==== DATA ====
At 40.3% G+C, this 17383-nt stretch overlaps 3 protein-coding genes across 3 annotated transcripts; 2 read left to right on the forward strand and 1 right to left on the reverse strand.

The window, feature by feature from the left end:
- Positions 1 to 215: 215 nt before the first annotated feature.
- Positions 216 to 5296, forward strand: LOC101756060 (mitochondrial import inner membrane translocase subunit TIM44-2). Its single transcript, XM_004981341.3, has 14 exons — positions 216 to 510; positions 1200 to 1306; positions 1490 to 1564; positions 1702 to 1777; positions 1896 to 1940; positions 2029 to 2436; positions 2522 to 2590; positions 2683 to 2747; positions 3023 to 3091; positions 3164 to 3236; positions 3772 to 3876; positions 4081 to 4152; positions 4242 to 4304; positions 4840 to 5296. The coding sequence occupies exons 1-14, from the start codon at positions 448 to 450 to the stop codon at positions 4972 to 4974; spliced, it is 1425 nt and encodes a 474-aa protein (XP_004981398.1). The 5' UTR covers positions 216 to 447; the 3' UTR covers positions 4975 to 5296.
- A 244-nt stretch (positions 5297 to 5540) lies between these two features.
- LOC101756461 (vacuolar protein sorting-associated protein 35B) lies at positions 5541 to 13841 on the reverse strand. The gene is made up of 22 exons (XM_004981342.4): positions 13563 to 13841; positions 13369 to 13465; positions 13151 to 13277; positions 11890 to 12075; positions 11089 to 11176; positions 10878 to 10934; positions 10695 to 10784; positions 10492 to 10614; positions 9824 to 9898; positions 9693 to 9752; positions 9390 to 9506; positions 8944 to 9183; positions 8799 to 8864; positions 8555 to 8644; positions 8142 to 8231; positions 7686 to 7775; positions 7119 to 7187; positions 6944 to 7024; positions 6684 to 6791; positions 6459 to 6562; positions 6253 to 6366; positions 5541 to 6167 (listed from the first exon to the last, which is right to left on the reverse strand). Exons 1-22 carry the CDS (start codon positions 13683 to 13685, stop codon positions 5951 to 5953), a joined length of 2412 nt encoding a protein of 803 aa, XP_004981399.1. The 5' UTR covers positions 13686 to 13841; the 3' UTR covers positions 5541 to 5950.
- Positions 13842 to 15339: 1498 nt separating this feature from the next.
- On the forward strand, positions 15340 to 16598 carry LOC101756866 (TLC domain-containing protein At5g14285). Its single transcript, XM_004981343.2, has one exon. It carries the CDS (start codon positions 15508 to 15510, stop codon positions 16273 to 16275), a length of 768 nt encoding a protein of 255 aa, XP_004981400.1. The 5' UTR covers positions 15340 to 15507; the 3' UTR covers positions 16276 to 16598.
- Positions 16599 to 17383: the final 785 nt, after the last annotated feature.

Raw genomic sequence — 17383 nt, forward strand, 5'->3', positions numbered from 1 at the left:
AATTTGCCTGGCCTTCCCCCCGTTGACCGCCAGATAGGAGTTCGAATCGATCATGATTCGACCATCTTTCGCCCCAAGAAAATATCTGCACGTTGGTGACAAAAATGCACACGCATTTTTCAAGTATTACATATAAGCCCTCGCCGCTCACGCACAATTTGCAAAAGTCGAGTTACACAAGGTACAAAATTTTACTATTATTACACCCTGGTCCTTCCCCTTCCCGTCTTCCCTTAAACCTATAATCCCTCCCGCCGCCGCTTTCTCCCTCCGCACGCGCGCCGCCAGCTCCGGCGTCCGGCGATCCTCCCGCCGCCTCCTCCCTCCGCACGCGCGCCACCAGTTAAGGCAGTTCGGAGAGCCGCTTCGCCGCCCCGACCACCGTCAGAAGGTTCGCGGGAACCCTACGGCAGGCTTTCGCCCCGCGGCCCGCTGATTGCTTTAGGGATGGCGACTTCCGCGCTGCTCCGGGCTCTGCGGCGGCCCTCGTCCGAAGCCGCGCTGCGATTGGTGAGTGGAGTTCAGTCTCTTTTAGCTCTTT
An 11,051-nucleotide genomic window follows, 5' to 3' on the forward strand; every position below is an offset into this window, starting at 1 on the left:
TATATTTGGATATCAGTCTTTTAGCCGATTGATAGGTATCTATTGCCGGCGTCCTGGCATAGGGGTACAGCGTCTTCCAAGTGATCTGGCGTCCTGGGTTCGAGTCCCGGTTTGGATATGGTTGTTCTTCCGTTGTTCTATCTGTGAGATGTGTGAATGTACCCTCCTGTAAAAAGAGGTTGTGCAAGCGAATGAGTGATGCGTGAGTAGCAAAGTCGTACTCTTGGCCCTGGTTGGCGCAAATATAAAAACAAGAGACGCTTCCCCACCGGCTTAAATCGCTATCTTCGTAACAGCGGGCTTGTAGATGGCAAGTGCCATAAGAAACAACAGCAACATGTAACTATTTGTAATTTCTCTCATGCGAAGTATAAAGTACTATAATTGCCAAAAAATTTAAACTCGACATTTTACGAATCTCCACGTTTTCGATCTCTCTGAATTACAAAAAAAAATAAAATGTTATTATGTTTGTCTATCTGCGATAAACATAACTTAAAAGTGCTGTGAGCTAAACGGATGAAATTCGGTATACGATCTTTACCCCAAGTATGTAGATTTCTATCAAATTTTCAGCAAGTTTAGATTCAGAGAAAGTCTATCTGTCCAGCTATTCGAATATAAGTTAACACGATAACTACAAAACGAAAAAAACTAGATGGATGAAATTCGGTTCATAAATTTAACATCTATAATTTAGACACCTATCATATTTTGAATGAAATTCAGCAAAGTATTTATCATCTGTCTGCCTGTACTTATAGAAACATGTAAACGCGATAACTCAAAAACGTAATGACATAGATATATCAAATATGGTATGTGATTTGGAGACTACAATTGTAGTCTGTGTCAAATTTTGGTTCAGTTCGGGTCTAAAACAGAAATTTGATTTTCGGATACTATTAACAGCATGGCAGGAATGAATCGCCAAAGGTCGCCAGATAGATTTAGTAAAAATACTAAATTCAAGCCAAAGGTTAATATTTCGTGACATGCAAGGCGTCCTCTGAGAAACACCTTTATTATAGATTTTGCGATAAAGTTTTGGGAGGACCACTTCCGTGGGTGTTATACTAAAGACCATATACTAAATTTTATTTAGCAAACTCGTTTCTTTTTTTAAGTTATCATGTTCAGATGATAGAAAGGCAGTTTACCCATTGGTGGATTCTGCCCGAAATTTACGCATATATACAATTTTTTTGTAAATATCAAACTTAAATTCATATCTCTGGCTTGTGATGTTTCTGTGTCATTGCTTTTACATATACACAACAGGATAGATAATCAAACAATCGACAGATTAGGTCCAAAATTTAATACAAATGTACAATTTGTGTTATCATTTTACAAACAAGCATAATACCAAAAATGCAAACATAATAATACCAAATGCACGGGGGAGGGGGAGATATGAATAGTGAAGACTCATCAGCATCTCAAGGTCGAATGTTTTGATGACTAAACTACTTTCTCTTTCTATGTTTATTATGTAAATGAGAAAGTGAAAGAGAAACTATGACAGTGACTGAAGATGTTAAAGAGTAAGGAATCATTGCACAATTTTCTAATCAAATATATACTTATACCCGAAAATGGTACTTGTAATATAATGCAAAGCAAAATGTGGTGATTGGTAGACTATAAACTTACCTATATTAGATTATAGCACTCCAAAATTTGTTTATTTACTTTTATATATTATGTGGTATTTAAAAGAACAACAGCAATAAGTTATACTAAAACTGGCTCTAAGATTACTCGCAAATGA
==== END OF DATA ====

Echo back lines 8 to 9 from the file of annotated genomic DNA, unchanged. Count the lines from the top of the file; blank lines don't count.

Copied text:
- On the forward strand, positions 15340 to 16598 carry LOC101756866 (TLC domain-containing protein At5g14285). Its single transcript, XM_004981343.2, has one exon. It carries the CDS (start codon positions 15508 to 15510, stop codon positions 16273 to 16275), a length of 768 nt encoding a protein of 255 aa, XP_004981400.1. The 5' UTR covers positions 15340 to 15507; the 3' UTR covers positions 16276 to 16598.
- Positions 16599 to 17383: the final 785 nt, after the last annotated feature.